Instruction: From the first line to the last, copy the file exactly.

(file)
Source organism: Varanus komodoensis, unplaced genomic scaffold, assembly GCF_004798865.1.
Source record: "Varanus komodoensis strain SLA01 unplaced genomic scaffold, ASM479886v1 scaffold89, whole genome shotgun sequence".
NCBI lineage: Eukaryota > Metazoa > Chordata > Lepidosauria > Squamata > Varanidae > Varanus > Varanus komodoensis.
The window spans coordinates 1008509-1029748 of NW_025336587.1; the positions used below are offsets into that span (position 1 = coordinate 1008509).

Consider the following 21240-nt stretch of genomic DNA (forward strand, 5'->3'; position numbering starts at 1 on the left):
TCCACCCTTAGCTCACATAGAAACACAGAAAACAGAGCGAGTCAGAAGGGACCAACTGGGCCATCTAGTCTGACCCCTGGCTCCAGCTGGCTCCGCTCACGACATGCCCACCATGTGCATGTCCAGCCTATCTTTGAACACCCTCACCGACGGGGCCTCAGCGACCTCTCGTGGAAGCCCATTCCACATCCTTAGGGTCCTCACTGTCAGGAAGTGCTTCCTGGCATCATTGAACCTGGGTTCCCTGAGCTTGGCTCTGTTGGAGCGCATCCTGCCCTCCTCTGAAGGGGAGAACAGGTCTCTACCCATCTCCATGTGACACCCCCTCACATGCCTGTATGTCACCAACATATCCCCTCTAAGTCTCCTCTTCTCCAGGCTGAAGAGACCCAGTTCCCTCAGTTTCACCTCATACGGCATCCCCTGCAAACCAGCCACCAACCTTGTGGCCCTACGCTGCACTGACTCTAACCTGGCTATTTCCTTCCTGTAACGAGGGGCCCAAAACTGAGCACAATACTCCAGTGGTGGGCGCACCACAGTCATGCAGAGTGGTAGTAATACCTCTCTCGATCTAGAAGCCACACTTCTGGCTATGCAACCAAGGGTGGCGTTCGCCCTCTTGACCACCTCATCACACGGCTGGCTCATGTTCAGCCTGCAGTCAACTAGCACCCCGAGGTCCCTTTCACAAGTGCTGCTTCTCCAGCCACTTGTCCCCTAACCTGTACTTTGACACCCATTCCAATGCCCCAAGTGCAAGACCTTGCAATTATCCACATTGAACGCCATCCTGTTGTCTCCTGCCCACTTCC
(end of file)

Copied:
Source organism: Varanus komodoensis, unplaced genomic scaffold, assembly GCF_004798865.1.
Source record: "Varanus komodoensis strain SLA01 unplaced genomic scaffold, ASM479886v1 scaffold89, whole genome shotgun sequence".
NCBI lineage: Eukaryota > Metazoa > Chordata > Lepidosauria > Squamata > Varanidae > Varanus > Varanus komodoensis.
The window spans coordinates 1008509-1029748 of NW_025336587.1; the positions used below are offsets into that span (position 1 = coordinate 1008509).

Consider the following 21240-nt stretch of genomic DNA (forward strand, 5'->3'; position numbering starts at 1 on the left):
TCCACCCTTAGCTCACATAGAAACACAGAAAACAGAGCGAGTCAGAAGGGACCAACTGGGCCATCTAGTCTGACCCCTGGCTCCAGCTGGCTCCGCTCACGACATGCCCACCATGTGCATGTCCAGCCTATCTTTGAACACCCTCACCGACGGGGCCTCAGCGACCTCTCGTGGAAGCCCATTCCACATCCTTAGGGTCCTCACTGTCAGGAAGTGCTTCCTGGCATCATTGAACCTGGGTTCCCTGAGCTTGGCTCTGTTGGAGCGCATCCTGCCCTCCTCTGAAGGGGAGAACAGGTCTCTACCCATCTCCATGTGACACCCCCTCACATGCCTGTATGTCACCAACATATCCCCTCTAAGTCTCCTCTTCTCCAGGCTGAAGAGACCCAGTTCCCTCAGTTTCACCTCATACGGCATCCCCTGCAAACCAGCCACCAACCTTGTGGCCCTACGCTGCACTGACTCTAACCTGGCTATTTCCTTCCTGTAACGAGGGGCCCAAAACTGAGCACAATACTCCAGTGGTGGGCGCACCACAGTCATGCAGAGTGGTAGTAATACCTCTCTCGATCTAGAAGCCACACTTCTGGCTATGCAACCAAGGGTGGCGTTCGCCCTCTTGACCACCTCATCACACGGCTGGCTCATGTTCAGCCTGCAGTCAACTAGCACCCCGAGGTCCCTTTCACAAGTGCTGCTTCTCCAGCCACTTGTCCCCTAACCTGTACTTTGACACCCATTCCAATGCCCCAAGTGCAAGACCTTGCAATTATCCACATTGAACGCCATCCTGTTGTCTCCTGCCCACTTCC